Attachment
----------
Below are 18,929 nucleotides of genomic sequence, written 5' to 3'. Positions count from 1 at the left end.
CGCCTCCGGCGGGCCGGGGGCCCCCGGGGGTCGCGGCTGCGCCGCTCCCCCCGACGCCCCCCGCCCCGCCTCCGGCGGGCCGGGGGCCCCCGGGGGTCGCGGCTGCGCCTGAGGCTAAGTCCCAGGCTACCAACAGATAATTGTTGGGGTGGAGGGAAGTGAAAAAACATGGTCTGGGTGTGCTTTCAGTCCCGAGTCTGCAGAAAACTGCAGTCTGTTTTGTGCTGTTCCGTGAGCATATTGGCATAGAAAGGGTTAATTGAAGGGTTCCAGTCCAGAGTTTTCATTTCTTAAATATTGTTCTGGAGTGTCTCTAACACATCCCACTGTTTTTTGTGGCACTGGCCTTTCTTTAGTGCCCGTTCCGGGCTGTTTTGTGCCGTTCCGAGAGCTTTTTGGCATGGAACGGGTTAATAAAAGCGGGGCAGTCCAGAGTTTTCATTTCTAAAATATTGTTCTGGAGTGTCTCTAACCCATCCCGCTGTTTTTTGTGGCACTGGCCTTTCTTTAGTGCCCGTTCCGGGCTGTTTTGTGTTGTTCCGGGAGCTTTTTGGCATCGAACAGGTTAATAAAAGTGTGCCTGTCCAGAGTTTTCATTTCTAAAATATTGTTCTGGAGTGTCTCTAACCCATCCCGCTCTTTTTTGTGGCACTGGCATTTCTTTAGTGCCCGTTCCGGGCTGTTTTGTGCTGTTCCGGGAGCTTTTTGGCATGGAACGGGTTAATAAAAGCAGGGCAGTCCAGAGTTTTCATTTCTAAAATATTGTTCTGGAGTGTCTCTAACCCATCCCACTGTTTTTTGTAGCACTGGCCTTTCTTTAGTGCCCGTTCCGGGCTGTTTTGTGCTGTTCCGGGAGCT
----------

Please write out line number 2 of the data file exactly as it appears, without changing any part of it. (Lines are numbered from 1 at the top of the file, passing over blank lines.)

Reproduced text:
CGCCTCCGGCGGGCCGGGGGCCCCCGGGGGTCGCGGCTGCGCCGCTCCCCCCGACGCCCCCCGCCCCGCCTCCGGCGGGCCGGGGGCCCCCGGGGGTCGCGGCTGCGCCTGAGGCTAAGTCCCAGGCTACCAACAGATAATTGTTGGGGTGGAGGGAAGTGAAAAAACATGGTCTGGGTGTGCTTTCAGTCCCGAGTCTGCAGAAAACTGCAGTCTGTTTTGTGCTGTTCCGTGAGCATATTGGCATAGAAAGGGTTAATTGAAGGGTTCCAGTCCAGAGTTTTCATTTCTTAAATATTGTTCTGGAGTGTCTCTAACACATCCCACTGTTTTTTGTGGCACTGGCCTTTCTTTAGTGCCCGTTCCGGGCTGTTTTGTGCCGTTCCGAGAGCTTTTTGGCATGGAACGGGTTAATAAAAGCGGGGCAGTCCAGAGTTTTCATTTCTAAAATATTGTTCTGGAGTGTCTCTAACCCATCCCGCTGTTTTTTGTGGCACTGGCCTTTCTTTAGTGCCCGTTCCGGGCTGTTTTGTGTTGTTCCGGGAGCTTTTTGGCATCGAACAGGTTAATAAAAGTGTGCCTGTCCAGAGTTTTCATTTCTAAAATATTGTTCTGGAGTGTCTCTAACCCATCCCGCTCTTTTTTGTGGCACTGGCATTTCTTTAGTGCCCGTTCCGGGCTGTTTTGTGCTGTTCCGGGAGCTTTTTGGCATGGAACGGGTTAATAAAAGCAGGGCAGTCCAGAGTTTTCATTTCTAAAATATTGTTCTGGAGTGTCTCTAACCCATCCCACTGTTTTTTGTAGCACTGGCCTTTCTTTAGTGCCCGTTCCGGGCTGTTTTGTGCTGTTCCGGGAGCT